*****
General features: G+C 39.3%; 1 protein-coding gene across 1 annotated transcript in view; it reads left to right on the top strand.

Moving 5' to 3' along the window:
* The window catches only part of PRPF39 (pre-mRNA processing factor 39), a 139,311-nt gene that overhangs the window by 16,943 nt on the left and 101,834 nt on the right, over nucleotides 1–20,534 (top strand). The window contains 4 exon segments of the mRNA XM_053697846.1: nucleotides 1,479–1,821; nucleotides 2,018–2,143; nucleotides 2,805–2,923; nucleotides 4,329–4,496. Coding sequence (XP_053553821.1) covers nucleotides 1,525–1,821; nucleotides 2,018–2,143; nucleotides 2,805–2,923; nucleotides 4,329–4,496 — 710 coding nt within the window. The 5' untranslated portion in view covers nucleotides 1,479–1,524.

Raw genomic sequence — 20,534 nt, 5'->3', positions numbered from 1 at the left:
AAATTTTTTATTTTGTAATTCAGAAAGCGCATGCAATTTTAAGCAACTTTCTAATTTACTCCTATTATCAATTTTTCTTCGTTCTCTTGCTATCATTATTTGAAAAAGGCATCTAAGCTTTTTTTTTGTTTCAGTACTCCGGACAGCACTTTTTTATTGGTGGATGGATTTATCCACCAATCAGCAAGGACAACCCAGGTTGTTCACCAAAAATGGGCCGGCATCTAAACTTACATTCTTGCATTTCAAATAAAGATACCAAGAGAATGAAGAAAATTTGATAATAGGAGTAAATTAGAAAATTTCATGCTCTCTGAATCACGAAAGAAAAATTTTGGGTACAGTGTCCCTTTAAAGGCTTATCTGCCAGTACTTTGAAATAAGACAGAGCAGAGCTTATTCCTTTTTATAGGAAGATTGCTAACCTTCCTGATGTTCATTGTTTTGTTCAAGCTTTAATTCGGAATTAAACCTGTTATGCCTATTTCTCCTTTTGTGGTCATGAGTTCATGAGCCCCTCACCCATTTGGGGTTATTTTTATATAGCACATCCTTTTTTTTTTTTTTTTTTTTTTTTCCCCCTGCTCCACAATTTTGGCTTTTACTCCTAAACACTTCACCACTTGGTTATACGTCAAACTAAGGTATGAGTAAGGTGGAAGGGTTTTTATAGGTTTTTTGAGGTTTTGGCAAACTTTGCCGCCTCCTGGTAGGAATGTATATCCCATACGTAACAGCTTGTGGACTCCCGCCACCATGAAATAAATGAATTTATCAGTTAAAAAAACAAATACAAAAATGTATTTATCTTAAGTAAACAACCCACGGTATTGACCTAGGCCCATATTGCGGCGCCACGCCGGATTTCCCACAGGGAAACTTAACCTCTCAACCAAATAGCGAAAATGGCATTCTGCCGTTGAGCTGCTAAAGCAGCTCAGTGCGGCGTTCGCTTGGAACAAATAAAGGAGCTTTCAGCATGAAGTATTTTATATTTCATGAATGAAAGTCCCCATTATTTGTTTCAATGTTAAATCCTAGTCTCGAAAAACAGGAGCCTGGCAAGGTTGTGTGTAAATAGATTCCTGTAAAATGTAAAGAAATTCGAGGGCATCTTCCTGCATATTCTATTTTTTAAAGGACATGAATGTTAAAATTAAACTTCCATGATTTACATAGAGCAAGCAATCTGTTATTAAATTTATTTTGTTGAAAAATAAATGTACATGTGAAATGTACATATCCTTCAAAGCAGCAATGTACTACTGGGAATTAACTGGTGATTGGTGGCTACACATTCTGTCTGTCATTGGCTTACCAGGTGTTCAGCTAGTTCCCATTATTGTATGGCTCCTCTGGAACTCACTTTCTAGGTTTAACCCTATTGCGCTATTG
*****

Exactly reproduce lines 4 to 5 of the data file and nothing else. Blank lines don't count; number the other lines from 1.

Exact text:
Raw genomic sequence — 20,534 nt, 5'->3', positions numbered from 1 at the left:
AAATTTTTTATTTTGTAATTCAGAAAGCGCATGCAATTTTAAGCAACTTTCTAATTTACTCCTATTATCAATTTTTCTTCGTTCTCTTGCTATCATTATTTGAAAAAGGCATCTAAGCTTTTTTTTTGTTTCAGTACTCCGGACAGCACTTTTTTATTGGTGGATGGATTTATCCACCAATCAGCAAGGACAACCCAGGTTGTTCACCAAAAATGGGCCGGCATCTAAACTTACATTCTTGCATTTCAAATAAAGATACCAAGAGAATGAAGAAAATTTGATAATAGGAGTAAATTAGAAAATTTCATGCTCTCTGAATCACGAAAGAAAAATTTTGGGTACAGTGTCCCTTTAAAGGCTTATCTGCCAGTACTTTGAAATAAGACAGAGCAGAGCTTATTCCTTTTTATAGGAAGATTGCTAACCTTCCTGATGTTCATTGTTTTGTTCAAGCTTTAATTCGGAATTAAACCTGTTATGCCTATTTCTCCTTTTGTGGTCATGAGTTCATGAGCCCCTCACCCATTTGGGGTTATTTTTATATAGCACATCCTTTTTTTTTTTTTTTTTTTTTTTTCCCCCTGCTCCACAATTTTGGCTTTTACTCCTAAACACTTCACCACTTGGTTATACGTCAAACTAAGGTATGAGTAAGGTGGAAGGGTTTTTATAGGTTTTTTGAGGTTTTGGCAAACTTTGCCGCCTCCTGGTAGGAATGTATATCCCATACGTAACAGCTTGTGGACTCCCGCCACCATGAAATAAATGAATTTATCAGTTAAAAAAACAAATACAAAAATGTATTTATCTTAAGTAAACAACCCACGGTATTGACCTAGGCCCATATTGCGGCGCCACGCCGGATTTCCCACAGGGAAACTTAACCTCTCAACCAAATAGCGAAAATGGCATTCTGCCGTTGAGCTGCTAAAGCAGCTCAGTGCGGCGTTCGCTTGGAACAAATAAAGGAGCTTTCAGCATGAAGTATTTTATATTTCATGAATGAAAGTCCCCATTATTTGTTTCAATGTTAAATCCTAGTCTCGAAAAACAGGAGCCTGGCAAGGTTGTGTGTAAATAGATTCCTGTAAAATGTAAAGAAATTCGAGGGCATCTTCCTGCATATTCTATTTTTTAAAGGACATGAATGTTAAAATTAAACTTCCATGATTTACATAGAGCAAGCAATCTGTTATTAAATTTATTTTGTTGAAAAATAAATGTACATGTGAAATGTACATATCCTTCAAAGCAGCAATGTACTACTGGGAATTAACTGGTGATTGGTGGCTACACATTCTGTCTGTCATTGGCTTACCAGGTGTTCAGCTAGTTCCCATTATTGTATGGCTCCTCTGGAACTCACTTTCTAGGTTTAACCCTATTGCGCTATTG